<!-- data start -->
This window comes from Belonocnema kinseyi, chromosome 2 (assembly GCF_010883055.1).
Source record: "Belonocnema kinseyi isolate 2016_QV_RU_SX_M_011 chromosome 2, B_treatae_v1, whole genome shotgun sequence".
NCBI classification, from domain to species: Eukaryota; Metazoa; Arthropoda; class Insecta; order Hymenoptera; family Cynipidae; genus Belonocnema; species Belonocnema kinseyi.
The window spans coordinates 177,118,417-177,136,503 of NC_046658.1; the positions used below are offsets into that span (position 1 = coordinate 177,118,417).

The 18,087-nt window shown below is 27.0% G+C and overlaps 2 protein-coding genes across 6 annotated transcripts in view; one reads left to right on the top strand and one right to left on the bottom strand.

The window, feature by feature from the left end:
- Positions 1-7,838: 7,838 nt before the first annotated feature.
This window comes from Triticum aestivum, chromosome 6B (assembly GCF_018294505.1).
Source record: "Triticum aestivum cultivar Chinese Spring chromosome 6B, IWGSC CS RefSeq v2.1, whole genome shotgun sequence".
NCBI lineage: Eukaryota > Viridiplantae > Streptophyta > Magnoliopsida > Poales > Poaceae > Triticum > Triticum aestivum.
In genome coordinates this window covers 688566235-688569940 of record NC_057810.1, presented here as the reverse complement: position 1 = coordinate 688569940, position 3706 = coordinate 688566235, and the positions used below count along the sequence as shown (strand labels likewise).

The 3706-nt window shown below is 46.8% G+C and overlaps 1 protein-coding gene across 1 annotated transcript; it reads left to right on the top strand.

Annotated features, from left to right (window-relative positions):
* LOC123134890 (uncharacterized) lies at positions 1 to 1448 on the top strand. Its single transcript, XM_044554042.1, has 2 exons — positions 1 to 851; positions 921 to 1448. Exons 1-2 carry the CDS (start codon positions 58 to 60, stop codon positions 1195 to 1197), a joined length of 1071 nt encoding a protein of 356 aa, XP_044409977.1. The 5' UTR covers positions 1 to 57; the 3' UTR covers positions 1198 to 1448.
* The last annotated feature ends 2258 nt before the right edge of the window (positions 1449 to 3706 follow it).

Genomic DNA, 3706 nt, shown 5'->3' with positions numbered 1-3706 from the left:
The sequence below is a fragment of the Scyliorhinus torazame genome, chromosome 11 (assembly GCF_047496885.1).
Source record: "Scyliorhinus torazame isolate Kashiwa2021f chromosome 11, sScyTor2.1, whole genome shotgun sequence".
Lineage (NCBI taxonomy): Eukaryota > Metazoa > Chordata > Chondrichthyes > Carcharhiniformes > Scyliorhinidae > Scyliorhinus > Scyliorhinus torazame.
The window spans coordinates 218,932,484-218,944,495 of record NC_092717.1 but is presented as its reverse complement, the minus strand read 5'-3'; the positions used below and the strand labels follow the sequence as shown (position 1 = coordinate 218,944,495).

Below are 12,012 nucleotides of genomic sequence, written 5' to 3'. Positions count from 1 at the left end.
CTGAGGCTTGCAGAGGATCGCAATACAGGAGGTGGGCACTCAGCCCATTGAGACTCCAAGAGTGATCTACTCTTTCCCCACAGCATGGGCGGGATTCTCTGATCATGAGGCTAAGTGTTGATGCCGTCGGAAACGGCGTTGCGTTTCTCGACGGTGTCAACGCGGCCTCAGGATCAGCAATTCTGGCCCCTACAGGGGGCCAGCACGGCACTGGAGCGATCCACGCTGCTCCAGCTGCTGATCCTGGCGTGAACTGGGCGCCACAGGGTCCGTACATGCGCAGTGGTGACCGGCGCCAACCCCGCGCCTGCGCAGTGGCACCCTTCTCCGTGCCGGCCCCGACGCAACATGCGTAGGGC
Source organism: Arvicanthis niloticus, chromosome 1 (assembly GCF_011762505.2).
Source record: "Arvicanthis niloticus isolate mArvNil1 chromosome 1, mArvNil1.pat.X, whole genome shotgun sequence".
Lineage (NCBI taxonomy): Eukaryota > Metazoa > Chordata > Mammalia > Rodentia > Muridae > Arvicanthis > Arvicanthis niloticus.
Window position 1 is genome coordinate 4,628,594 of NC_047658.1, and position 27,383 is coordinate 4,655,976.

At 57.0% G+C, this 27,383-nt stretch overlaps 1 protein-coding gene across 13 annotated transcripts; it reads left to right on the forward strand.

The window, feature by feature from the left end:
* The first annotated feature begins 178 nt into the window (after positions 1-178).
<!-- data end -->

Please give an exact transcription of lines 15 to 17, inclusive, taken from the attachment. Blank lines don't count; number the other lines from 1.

* The last annotated feature ends 2258 nt before the right edge of the window (positions 1449 to 3706 follow it).

Genomic DNA, 3706 nt, shown 5'->3' with positions numbered 1-3706 from the left:
The sequence below is a fragment of the Scyliorhinus torazame genome, chromosome 11 (assembly GCF_047496885.1).